We had been talking about pheasant hunting in South Dakota, and I had mentioned the numbers of birds we were killing out there. This was back in ’03, when we were seeing 4-500 pheasants a day on the ground we hunted. Limiting out wasn’t the problem. Limiting out before noon was.
But this arrogant breeder wasn’t impressed. He looked down on anyone who gauged success by the number of bird killed — especially if the birds were wild.
Back then, his attitude pissed me off. I get it now, though.
These days, even though I love to upland hunt, killing birds is far from my top priority. Feathers in hand are nice, and a dead bird every now and then does a lot to keep a bird dog interested in the game. but there’s a lot more that
Right now, the American Woodcock is migrating back from its wintering grounds in the southern United States. Many of these softball-sized birds will travel 1000+ miles as they return to their breeding grounds, some from Louisiana all the way to Maine and Canada. They make this trip twice a year. Just think about that. Amazing.
This woodcock decided to stop off in New York City during his trip. It was spotted in Bryant Park, a 4-acre enclave of green in the center of growling Manhattan. I wonder what the little bird made of the place? I do hope he made it out of there. I’ve been to Bryant Park, and while I love visiting, I’m alway glad to get back home.
BTW: Click on the image to go to Youtube and watch the video.
Warmer weather has come early to New England, and Lexi and I have been out taking advantage of it. Here are some shots from the weekend.
Like grouse hunting? Then you’ll really like these short films. They’re part of the Project Upland Film: Bird Hunting Film Series a ” film initiative to help promote the future of upland bird hunting and the non-profit The Ruffed Grouse Society.” Check them out now.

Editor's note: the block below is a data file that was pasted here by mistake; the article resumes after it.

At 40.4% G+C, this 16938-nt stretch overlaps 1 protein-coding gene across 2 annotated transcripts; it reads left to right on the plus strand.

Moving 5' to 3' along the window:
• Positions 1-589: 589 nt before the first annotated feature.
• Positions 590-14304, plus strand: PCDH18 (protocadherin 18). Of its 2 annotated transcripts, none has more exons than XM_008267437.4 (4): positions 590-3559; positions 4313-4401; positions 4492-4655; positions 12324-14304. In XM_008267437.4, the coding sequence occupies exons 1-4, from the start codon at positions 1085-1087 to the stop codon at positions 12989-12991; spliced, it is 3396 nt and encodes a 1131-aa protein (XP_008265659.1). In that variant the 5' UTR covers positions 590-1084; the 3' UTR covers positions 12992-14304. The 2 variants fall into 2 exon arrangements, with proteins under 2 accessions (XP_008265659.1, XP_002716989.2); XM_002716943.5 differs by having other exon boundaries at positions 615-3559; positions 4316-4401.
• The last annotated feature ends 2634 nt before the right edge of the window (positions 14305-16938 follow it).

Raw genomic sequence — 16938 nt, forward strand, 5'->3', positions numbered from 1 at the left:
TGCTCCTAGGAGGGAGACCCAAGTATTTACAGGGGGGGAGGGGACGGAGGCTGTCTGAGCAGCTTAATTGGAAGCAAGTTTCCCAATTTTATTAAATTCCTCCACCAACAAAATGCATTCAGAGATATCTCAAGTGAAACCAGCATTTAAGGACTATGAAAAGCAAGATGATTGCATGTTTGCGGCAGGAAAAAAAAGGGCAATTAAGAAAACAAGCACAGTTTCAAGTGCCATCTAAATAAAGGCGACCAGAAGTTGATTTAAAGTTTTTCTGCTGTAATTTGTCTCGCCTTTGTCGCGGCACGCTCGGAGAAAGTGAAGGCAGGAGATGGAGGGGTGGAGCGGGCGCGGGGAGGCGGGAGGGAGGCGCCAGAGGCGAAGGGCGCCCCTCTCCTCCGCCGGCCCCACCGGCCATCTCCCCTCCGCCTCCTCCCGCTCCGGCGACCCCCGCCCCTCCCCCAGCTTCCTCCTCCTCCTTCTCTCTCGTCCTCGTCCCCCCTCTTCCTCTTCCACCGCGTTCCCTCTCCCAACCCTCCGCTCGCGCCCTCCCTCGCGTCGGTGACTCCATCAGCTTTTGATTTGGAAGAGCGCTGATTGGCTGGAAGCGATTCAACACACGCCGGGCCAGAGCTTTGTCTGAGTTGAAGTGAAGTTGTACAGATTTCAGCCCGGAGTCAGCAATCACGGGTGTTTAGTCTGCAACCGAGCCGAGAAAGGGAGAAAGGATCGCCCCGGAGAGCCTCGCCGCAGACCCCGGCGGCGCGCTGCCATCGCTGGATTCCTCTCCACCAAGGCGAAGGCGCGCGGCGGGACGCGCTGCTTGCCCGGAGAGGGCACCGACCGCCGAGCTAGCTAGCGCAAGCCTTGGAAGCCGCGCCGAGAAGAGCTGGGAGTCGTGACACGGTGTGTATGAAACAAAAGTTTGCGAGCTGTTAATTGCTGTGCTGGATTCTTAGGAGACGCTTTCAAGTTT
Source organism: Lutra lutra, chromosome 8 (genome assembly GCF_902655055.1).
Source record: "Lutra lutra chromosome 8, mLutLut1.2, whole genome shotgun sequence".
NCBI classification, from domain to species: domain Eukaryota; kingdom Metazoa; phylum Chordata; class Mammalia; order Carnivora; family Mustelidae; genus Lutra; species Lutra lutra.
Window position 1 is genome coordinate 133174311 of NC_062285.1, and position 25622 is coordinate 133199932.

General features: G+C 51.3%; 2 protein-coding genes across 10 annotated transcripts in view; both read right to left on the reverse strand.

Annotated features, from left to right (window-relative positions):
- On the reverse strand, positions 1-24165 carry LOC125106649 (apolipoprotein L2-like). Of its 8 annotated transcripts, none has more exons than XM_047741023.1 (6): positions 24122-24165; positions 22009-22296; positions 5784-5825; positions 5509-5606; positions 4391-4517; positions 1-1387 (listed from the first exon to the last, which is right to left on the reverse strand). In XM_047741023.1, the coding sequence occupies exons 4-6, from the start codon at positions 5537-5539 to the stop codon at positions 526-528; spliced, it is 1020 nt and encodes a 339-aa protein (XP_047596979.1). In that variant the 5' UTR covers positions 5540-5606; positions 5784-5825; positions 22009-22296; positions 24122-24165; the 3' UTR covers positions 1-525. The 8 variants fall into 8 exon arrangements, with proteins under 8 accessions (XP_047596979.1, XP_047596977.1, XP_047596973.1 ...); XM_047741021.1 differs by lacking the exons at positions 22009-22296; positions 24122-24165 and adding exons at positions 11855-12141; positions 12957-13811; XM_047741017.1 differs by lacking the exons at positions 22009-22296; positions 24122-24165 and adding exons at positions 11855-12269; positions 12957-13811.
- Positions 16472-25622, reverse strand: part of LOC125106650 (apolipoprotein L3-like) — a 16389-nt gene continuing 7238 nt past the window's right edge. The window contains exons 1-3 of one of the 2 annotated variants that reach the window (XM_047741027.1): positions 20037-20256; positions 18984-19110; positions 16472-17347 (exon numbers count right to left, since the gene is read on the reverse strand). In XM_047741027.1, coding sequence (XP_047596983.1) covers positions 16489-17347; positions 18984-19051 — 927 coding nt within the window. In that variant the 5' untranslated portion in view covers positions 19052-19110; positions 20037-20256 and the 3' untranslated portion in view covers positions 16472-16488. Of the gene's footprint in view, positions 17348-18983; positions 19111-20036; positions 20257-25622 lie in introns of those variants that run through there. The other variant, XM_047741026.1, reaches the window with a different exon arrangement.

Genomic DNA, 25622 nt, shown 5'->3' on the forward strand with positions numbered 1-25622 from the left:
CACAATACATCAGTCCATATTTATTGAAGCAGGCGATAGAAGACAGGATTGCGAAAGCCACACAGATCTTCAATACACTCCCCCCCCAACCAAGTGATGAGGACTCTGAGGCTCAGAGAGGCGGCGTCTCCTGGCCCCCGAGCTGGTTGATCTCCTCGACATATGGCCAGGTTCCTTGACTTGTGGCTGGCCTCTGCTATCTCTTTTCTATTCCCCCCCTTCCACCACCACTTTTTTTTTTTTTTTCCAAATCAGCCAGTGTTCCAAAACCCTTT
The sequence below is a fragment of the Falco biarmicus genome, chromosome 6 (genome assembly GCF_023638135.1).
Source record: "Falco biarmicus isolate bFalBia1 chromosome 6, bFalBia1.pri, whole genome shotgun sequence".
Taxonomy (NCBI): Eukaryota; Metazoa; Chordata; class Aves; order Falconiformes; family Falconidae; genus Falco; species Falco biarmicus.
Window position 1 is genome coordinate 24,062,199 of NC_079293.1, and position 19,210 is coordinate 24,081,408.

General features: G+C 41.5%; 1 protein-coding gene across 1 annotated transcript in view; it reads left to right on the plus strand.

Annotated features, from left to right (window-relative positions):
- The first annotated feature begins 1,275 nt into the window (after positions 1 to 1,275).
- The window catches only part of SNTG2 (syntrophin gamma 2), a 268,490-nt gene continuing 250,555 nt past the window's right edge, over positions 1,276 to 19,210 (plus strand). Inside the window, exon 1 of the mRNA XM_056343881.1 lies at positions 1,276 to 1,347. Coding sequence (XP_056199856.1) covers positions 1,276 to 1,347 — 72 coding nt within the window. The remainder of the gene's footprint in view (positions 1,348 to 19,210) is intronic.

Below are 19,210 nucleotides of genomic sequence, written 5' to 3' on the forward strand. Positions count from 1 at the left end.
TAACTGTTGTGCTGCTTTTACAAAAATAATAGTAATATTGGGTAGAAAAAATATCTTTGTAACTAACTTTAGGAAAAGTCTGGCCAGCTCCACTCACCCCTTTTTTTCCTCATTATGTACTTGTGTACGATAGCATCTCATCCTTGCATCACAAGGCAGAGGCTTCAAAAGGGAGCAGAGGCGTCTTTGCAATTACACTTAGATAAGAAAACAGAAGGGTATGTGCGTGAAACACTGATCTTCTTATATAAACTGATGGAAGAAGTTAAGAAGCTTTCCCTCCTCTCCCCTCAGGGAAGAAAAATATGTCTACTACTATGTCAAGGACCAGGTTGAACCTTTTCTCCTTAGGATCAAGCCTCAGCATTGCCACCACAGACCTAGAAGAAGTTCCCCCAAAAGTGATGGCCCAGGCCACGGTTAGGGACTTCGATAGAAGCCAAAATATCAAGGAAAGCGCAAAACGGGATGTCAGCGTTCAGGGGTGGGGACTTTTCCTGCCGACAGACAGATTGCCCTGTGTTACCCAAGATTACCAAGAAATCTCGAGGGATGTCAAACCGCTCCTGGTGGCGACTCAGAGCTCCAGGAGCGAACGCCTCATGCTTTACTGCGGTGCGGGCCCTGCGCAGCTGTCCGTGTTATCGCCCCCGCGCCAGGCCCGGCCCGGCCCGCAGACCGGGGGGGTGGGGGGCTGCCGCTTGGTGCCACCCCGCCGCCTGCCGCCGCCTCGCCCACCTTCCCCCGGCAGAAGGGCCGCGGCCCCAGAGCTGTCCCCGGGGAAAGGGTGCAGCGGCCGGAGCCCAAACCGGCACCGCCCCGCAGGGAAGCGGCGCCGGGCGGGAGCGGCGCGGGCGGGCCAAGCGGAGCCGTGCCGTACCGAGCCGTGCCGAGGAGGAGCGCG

The Experience: Follow veteran Grouse hunter and New Hampshire native Harry Rowell into the Grouse woods. While Hunting New Hampshire, Harry reflects on his passion for Grouse hunting and the experience as a whole. A humbling short film that will inspire future and current bird hunters alike.
Because They’re Wild: Follow Northeast Regional Director of The Ruffed Grouse Society, Tripp Way into the Grouse Woods. Tripp reflects on his enjoyment of the woods, his passion for the Ruffed Grouse and the precious time spent afield with friends. As a dedicated conservationist and experienced upland hunter Tripp delivers the powerful line of “Its our responsibility to get these folks in the woods”.
The amount of money and effort that goes into driven grouse shooting is fascinating. This video gives you a bit of an idea of what it entails and results in. It’s a bit long, but it’s very well done and worth watching. It was produced for the Angus Glens Moorland Group, a collection of rural estates throughout Angus, Scotland.
You can find out more about shooting in that part of the UK in this arcticle from FieldsportsUK: Grouse at Glenogil
There’s killing and there’s hunting: One takes a life, the other makes our lives more meaningful, while giving us the opportunity to show respect and admiration for the game we pursue and the world we all inhabit.
This video does a nice job of capturing hunting and what makes it so special.
Lexi and I made it down to Addieville East Game Farm yesterday to chase some chukars along with some friends of this sight.